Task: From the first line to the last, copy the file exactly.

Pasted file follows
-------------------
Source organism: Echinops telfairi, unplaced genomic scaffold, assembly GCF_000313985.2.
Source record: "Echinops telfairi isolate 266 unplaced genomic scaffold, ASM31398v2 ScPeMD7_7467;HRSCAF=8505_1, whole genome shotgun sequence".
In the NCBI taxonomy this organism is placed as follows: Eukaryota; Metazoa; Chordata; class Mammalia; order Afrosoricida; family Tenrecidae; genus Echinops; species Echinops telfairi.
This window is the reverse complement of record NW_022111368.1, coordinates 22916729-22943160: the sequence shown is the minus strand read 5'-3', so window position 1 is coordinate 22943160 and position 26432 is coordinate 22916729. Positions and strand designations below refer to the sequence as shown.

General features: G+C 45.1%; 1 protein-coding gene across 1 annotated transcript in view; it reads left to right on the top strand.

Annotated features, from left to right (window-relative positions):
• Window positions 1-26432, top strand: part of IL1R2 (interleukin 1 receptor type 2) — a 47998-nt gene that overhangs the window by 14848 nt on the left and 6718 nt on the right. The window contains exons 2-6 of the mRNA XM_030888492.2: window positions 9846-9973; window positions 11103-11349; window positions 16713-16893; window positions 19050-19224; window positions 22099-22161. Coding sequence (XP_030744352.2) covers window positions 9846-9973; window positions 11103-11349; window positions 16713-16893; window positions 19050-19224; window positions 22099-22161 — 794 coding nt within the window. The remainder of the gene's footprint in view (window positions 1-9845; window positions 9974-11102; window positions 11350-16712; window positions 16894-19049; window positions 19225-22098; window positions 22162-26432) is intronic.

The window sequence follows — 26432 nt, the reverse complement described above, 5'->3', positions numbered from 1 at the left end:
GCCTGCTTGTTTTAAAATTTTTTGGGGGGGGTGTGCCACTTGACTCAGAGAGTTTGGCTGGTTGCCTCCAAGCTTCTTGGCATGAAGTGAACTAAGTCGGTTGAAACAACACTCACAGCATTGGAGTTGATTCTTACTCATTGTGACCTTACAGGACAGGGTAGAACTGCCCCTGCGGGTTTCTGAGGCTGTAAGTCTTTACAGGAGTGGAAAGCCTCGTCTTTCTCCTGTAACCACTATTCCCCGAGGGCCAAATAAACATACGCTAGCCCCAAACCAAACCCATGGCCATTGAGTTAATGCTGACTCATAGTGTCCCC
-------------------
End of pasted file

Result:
Source organism: Echinops telfairi, unplaced genomic scaffold, assembly GCF_000313985.2.
Source record: "Echinops telfairi isolate 266 unplaced genomic scaffold, ASM31398v2 ScPeMD7_7467;HRSCAF=8505_1, whole genome shotgun sequence".
In the NCBI taxonomy this organism is placed as follows: Eukaryota; Metazoa; Chordata; class Mammalia; order Afrosoricida; family Tenrecidae; genus Echinops; species Echinops telfairi.
This window is the reverse complement of record NW_022111368.1, coordinates 22916729-22943160: the sequence shown is the minus strand read 5'-3', so window position 1 is coordinate 22943160 and position 26432 is coordinate 22916729. Positions and strand designations below refer to the sequence as shown.

General features: G+C 45.1%; 1 protein-coding gene across 1 annotated transcript in view; it reads left to right on the top strand.

Annotated features, from left to right (window-relative positions):
• Window positions 1-26432, top strand: part of IL1R2 (interleukin 1 receptor type 2) — a 47998-nt gene that overhangs the window by 14848 nt on the left and 6718 nt on the right. The window contains exons 2-6 of the mRNA XM_030888492.2: window positions 9846-9973; window positions 11103-11349; window positions 16713-16893; window positions 19050-19224; window positions 22099-22161. Coding sequence (XP_030744352.2) covers window positions 9846-9973; window positions 11103-11349; window positions 16713-16893; window positions 19050-19224; window positions 22099-22161 — 794 coding nt within the window. The remainder of the gene's footprint in view (window positions 1-9845; window positions 9974-11102; window positions 11350-16712; window positions 16894-19049; window positions 19225-22098; window positions 22162-26432) is intronic.

The window sequence follows — 26432 nt, the reverse complement described above, 5'->3', positions numbered from 1 at the left end:
GCCTGCTTGTTTTAAAATTTTTTGGGGGGGGTGTGCCACTTGACTCAGAGAGTTTGGCTGGTTGCCTCCAAGCTTCTTGGCATGAAGTGAACTAAGTCGGTTGAAACAACACTCACAGCATTGGAGTTGATTCTTACTCATTGTGACCTTACAGGACAGGGTAGAACTGCCCCTGCGGGTTTCTGAGGCTGTAAGTCTTTACAGGAGTGGAAAGCCTCGTCTTTCTCCTGTAACCACTATTCCCCGAGGGCCAAATAAACATACGCTAGCCCCAAACCAAACCCATGGCCATTGAGTTAATGCTGACTCATAGTGTCCCC